Elrohir accepted the letter with narrowed eyes. He twirled it in his fingers. “Did Mother have any idea how devious you can be before she married you?” he asked.

“If not, she certainly found out afterwards,” he answered, clasping Elrohir on his shoulder.

“Where is Elladan?” Elrohir asked. “I have not seen him yet.”

“If I was to venture I guess I would say debating over what to put in his pack and deciding just want to raid out of the healing stores,” Elrond said.

Elrohir closed his eyes and sighed. Elladan had a good enough grasp of battlefield healing but he was an absolute menace to the organization of the healing stores. “I should go stop him,” he said.

“I would be very appreciative if you did so,” Elrond agreed. He pulled Elrohir into another embrace. “I would not ask this of you if I did not think it necessary. I know you are tired and that something weighs on your mind you cannot or will not share with me. I respect your need to keep it to yourself, but do not let it fester, Elrohir. Out of all the things I have helped create in this world, you children are my proudest achievement and I would have none of you in despair,” he whispered fiercely, grasping Elrohir’s head in a strong hold.

Elrohir leaned into his father’s touch, letting his strength ease the burden for just this moment, he shuddered. “We know you are always behind us, Father, and with that we find great strength. Outside of Glorfindel, Elladan and I are your fastest riders and certainly your fastest riding healers. We cannot let our allies suffer when we have aid to offer,” he said.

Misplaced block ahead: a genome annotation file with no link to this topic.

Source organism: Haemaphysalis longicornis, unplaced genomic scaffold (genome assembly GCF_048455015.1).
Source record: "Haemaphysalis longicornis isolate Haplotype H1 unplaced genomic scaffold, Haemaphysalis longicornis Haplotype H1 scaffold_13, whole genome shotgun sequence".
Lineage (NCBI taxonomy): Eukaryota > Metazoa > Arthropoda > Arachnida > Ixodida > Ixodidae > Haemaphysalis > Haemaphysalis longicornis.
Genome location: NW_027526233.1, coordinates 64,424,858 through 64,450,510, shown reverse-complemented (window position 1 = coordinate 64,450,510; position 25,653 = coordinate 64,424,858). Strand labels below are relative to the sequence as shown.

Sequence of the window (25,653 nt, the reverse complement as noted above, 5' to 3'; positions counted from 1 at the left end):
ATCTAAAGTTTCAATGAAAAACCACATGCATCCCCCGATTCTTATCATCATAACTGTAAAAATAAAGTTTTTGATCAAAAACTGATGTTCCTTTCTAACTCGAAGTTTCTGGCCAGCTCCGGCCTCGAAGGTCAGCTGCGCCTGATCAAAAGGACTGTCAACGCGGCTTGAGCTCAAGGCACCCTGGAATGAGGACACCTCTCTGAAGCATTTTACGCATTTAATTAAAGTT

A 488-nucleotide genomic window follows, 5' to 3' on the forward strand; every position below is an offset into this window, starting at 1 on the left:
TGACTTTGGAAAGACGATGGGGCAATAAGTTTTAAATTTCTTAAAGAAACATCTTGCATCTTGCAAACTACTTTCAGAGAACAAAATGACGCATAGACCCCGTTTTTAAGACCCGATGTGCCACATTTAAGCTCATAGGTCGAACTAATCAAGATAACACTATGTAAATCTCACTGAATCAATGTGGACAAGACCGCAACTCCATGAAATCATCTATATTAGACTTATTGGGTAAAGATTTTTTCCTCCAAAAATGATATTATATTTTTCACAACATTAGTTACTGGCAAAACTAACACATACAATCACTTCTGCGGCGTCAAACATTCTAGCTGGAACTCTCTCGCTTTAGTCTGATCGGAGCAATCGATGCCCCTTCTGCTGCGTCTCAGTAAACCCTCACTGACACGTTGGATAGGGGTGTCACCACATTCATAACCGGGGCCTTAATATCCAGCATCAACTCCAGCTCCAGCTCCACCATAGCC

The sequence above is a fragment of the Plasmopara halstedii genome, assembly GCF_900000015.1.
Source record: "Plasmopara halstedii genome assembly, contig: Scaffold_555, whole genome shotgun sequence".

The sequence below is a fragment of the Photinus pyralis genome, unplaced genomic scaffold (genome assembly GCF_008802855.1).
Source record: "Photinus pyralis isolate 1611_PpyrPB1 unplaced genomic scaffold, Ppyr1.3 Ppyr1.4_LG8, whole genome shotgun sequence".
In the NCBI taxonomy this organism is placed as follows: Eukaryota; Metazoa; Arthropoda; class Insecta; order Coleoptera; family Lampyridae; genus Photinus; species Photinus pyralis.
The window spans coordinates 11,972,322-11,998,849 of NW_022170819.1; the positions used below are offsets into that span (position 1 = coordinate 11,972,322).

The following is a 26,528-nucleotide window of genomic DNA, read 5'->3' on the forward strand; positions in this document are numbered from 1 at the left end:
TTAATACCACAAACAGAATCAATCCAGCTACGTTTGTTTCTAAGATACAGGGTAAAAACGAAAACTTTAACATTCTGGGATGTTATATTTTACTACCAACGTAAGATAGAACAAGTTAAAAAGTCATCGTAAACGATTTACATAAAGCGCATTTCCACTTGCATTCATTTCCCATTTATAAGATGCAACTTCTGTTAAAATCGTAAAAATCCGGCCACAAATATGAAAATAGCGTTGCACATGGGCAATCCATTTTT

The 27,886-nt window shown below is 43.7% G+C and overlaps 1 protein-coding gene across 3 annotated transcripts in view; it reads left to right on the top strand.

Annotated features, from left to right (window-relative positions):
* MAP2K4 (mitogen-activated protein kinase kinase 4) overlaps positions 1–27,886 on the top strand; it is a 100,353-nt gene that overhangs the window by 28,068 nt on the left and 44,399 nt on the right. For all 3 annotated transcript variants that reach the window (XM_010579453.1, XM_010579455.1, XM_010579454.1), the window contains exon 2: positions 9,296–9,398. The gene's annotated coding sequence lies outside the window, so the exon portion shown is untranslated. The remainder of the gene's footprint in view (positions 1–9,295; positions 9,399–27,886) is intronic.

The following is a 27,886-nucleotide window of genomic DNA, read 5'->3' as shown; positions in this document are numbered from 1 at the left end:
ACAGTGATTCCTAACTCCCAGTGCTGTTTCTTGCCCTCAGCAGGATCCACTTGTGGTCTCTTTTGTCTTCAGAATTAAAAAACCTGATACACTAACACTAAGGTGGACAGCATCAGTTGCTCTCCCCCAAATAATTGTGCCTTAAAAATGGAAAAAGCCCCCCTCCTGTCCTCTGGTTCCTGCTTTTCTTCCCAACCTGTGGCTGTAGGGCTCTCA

Elrohir felt his body tighten as they passed through the Misty Mountains, skirting the area of their mother’s attack. He spared a glance to his brother, noting Elladan’s hunched posture and clenched jaw. He wore riding gloves on his hand, Rian’s influence showing, but Elrohir knew under them his knuckles were as white as Elrohir’s own.

“Elladan?” he asked.

“Please let us not speak as we ride through this horrid place. If we keep on and don’t waste our breath or time with poor platitudes, we should clear it by night,” he replied.

Elrohir nodded. “As you wish,” he murmured. He turned his gaze straight ahead, staring only at the road in front of them and not the winding and wary mountain paths to the side. One, he knew, led further and further down to a cave once filled with orcs. A cave he, his brother, and his father had razed to the ground. A cave whose entrance was forever blocked by stones, put in place by Mithrandir at their father’s request. A cave which had changed his family forever.

This path through the mountains never grew easier in its passing. He much preferred taking the way farther to the north or south than this route. Still, it remained the fastest way to Lothlorien and they were riding against time.

Elrohir let his other senses guard and guide him. He would not lose himself or his brother to this path, but he still forced his eyes ahead, lest any straggling temptation of an orc forced him to chase after his never abating revenge just one more time.

“Never again,” Elladan muttered from his side.

“Pardon?” Elrohir asked.

Elladan kept his gaze steady to the horizon. “Never again will these mountains try to take my family or the ones I love. We’ve paid enough of a blood price to this rock.”

Elrohir nodded. “Never again,” he agreed.

They rode on in silence.